A new federal program that provides extra food assistance to children during summer received bipartisan support from members of Congress. While every Democratic governor is participating in the program, nearly half of Republican governors, including Louisiana’s Jeff Landry,  have rejected the assistance. The New York Times’ Jason DeParle explains the confounding red-blue state divide on feeding hungry kids and how it reflects broader issues with the U.S. safety net. 

Summer EBT is much cheaper for states than Medicaid, it passed Congress with Republican support and it grew from a pilot program widely deemed successful. Plus, it targets children. “It should be less controversial than it’s been,” said Elaine Waxman, a hunger expert at the Urban Institute, a Washington research group. The outcome illuminates the arbitrary nature of the American safety net, which prioritizes local control. North Dakota and North Carolina are in; South Dakota and South Carolina are out. Children can get aid in Tulsa but not in Oklahoma City, as state and tribal governments clash. In the impoverished Mississippi Delta, eligibility depends on which side of the Mississippi River a child lives.

A new EPA rule announced Tuesday aims to cut emissions of six likely cancer-causing air pollutants in more than 200 chemical plants nationwide. The rule will be especially beneficial for residents living along an 85-mile corridor between New Orleans and Baton Rouge known as Cancer Alley. More than a quarter of the targeted facilities are located in Louisiana. The Times Picayune | Baton Rouge Advocate’s Mark Schleifstein reports

It specifically targets the controversial Denka Performance Elastomers facility in LaPlace, the biggest source of chloroprene emissions in the U.S. But it also targets 10 plants emitting ethylene oxide and other chemicals in Geismar, five in Baton Rouge and five in the town of Plaquemine. “When I visited St. John’s Parish, and ‘Cancer Alley‘ during the first leg of my journey to justice tour in 2021, I saw firsthand how the multi-generational and widespread effects of pollution were affecting the health of the local community,” [EPA Administrator Michael] Regan said. “Nearly every person I spoke to knew someone who suffered from an illness connected to pollution from the air they breathe.”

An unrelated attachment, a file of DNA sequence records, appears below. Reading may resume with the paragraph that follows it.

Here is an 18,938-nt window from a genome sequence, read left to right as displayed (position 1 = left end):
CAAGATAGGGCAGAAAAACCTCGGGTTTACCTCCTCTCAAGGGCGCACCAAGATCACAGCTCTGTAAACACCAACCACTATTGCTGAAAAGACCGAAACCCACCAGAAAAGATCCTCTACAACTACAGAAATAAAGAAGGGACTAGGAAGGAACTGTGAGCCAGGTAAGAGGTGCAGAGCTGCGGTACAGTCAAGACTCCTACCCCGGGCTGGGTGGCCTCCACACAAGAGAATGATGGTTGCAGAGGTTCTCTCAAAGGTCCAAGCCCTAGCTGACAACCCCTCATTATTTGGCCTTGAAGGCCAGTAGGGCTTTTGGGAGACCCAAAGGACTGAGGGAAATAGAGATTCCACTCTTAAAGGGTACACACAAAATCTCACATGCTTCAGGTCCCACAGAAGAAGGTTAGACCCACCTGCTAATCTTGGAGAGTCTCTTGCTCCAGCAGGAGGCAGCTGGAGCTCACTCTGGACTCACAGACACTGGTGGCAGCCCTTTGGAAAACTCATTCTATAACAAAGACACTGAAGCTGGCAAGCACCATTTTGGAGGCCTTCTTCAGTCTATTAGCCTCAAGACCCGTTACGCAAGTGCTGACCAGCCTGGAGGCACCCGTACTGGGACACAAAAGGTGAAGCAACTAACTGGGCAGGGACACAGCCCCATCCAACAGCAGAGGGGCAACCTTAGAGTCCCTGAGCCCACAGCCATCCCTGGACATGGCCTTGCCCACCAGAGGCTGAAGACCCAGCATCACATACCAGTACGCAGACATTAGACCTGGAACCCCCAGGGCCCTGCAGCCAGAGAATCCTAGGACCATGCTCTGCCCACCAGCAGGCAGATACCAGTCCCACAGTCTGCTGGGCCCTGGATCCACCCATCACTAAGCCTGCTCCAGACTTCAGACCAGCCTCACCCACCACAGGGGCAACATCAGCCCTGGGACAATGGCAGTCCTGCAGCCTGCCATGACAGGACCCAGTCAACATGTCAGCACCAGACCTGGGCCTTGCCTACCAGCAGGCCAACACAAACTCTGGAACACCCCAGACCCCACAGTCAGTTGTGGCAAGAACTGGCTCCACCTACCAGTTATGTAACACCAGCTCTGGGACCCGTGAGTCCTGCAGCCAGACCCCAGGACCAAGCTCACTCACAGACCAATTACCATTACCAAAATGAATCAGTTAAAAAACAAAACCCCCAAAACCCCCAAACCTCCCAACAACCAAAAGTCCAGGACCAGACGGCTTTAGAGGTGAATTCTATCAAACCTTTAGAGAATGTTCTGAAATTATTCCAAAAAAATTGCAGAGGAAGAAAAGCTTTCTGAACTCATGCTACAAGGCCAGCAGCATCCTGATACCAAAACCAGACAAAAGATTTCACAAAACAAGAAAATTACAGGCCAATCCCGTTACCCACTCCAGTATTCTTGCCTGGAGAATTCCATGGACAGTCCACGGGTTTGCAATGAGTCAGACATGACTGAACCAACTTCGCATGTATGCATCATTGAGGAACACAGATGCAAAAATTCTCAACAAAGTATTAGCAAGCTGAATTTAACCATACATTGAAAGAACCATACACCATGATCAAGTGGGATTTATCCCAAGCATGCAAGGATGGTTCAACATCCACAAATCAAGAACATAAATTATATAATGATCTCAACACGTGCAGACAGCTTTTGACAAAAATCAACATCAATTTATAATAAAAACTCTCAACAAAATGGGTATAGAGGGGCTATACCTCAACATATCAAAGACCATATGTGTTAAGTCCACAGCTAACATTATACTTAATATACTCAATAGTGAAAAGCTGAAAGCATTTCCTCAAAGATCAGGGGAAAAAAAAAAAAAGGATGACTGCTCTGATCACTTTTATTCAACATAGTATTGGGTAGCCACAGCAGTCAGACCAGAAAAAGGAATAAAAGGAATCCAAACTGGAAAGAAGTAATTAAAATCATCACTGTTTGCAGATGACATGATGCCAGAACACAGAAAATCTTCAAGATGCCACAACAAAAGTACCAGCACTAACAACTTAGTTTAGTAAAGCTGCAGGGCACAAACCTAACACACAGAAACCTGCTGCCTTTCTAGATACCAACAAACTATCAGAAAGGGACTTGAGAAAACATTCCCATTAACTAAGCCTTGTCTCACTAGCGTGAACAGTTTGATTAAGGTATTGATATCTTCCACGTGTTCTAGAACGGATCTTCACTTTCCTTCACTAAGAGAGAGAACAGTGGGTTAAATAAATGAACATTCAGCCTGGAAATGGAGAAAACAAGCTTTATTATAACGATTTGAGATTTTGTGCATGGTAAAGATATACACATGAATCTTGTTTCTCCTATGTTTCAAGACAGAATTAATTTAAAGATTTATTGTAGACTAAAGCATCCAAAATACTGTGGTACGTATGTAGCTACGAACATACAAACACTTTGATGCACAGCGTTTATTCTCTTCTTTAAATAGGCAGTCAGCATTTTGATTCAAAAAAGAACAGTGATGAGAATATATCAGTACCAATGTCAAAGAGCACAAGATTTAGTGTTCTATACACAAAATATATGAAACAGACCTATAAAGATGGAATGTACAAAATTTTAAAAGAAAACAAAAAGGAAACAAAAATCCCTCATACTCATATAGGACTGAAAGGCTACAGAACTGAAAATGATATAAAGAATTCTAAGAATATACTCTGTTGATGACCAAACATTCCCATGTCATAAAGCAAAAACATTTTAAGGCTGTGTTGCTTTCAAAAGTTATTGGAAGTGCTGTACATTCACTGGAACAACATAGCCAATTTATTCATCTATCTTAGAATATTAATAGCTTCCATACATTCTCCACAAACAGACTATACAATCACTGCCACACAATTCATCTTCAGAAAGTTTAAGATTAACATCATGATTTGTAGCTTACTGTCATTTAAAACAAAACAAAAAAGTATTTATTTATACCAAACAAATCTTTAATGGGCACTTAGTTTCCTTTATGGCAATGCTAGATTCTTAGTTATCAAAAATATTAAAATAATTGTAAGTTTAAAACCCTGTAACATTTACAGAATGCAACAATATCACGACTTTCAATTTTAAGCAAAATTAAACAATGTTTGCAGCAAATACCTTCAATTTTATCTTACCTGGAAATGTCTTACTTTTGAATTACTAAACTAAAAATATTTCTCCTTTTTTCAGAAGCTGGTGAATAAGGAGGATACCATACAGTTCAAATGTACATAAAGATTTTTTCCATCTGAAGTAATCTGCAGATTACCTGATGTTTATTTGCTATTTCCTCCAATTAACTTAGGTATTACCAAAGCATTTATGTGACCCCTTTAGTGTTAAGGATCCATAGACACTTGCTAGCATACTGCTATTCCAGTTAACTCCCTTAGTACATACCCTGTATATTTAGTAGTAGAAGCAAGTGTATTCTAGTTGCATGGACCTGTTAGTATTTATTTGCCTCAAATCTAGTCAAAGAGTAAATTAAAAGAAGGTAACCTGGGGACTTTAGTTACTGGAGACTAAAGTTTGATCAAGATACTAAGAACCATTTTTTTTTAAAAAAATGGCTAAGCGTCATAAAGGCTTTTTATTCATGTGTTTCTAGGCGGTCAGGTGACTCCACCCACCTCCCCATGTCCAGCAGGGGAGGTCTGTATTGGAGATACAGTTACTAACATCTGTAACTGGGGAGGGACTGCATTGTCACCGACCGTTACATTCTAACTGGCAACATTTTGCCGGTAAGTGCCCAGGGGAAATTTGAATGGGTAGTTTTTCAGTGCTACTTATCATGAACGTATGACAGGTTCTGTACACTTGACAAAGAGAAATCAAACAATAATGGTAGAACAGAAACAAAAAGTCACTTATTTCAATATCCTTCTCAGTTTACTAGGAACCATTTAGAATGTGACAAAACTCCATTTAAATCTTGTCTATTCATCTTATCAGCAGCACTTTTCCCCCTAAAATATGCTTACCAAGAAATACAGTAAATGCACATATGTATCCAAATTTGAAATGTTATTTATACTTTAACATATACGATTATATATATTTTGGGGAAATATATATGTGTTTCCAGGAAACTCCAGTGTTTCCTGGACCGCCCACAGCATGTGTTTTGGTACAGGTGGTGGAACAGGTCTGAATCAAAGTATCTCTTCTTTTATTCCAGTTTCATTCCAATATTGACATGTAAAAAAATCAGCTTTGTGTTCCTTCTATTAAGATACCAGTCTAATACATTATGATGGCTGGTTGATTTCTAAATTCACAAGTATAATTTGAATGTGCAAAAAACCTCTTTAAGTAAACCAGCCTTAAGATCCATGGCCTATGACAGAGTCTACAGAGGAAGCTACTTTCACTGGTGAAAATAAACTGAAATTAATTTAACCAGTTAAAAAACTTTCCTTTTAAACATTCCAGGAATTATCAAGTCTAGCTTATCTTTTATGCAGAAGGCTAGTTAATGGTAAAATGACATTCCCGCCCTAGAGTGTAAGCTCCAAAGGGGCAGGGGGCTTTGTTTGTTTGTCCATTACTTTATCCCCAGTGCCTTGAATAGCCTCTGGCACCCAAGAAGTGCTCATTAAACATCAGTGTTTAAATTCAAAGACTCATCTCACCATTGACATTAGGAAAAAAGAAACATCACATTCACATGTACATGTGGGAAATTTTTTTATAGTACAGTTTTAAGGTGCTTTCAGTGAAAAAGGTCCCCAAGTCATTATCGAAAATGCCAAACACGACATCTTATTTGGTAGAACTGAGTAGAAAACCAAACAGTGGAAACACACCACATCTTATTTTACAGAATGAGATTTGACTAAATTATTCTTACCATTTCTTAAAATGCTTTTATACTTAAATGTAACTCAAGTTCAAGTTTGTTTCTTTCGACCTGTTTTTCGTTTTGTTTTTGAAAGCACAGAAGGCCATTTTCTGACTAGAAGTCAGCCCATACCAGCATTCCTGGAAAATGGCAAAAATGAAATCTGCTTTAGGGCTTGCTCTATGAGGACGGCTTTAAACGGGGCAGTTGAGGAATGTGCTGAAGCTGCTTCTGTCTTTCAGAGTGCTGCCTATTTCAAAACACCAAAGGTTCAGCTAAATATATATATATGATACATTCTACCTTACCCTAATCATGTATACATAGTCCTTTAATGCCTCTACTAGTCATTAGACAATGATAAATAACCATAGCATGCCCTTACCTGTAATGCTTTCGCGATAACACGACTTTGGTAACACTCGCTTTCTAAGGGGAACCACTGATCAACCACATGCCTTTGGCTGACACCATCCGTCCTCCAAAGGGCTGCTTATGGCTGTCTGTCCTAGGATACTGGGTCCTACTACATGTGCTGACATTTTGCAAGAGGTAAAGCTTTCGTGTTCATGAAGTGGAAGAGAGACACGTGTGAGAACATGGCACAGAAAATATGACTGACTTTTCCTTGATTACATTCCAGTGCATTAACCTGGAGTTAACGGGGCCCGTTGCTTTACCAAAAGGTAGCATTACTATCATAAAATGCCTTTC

The House Education Committee advanced legislation on Tuesday that would make changes to the state’s popular TOPS college scholarship program. Rep. Vincent St. Blanc’s House Bill 452 would eliminate TOPS Tech, which has seen waning participation, in four years. St. Blanc said he wants to put more resources behind the M.J. Foster Promise Program, which provides participants with financial support while they train for jobs in high-demand occupations. Lawmakers also advanced Rep. Brian Glorioso’s House Bill 68, which would weaken requirements for home-school students to receive TOPS awards. The Louisiana Illuminator’s Greg LaRose reports

They [home-school students]must currently score at least two points higher on the ACT than their public and private school counterparts to qualify for the TOPS Tech and Opportunity awards. For the TOPS Performance and Honors awards, their score must be one point more. … The higher ACT standards have been in place for several years, dating back to before BESE started giving its blessing to home-school curricula. The thinking at the time was that home-schooled students should face a higher bar to qualify for TOPS — much like out-of-state students do when applying to Louisiana schools — because they don’t have to take the same core classes to earn a diploma.

The Affordable Care Act has made health insurance more accessible and affordable than ever before, and more than 21 million people have enrolled in coverage through the ACA Marketplace. But many people, especially those with low incomes and chronic health conditions, still face barriers to getting the care they need because of high co-pays, deductibles and coinsurance costs. The Center on Budget and Policy Priorities, with support from the Robert Wood Johnson Foundation, has a new report that looks at ways the federal government can build on the ACA’s success to make coverage more affordable and accessible: 

These affordability challenges have a pronounced impact on access to care and economic security. In a 2023 Commonwealth Fund survey, 37 percent of respondents enrolled in the marketplace or individual market reported that they or a family member delayed or skipped needed health care in the past 12 months because of cost.[3] Seventy percent of respondents reported that they spent at least 10 percent — and 23 percent said they spent at least a quarter — of their monthly household budget on health care.

Gov. Jeff Landry wants to use the Legislature – along with 27 of his hand-picked appointees – in a rushed effort to overhaul the state constitution. Join the Power Coalition for Equity and Justice for a webinar on Thursday, April 11 at 4 p.m. to learn more about a constitutional convention and its impacts. Register here

22% – Percentage share of Louisiana students who were chronically absent in the 2022-23 school year. School absences have significantly increased nationwide since the Covid-19 pandemic. (Source: Return 2 Learn Tracker)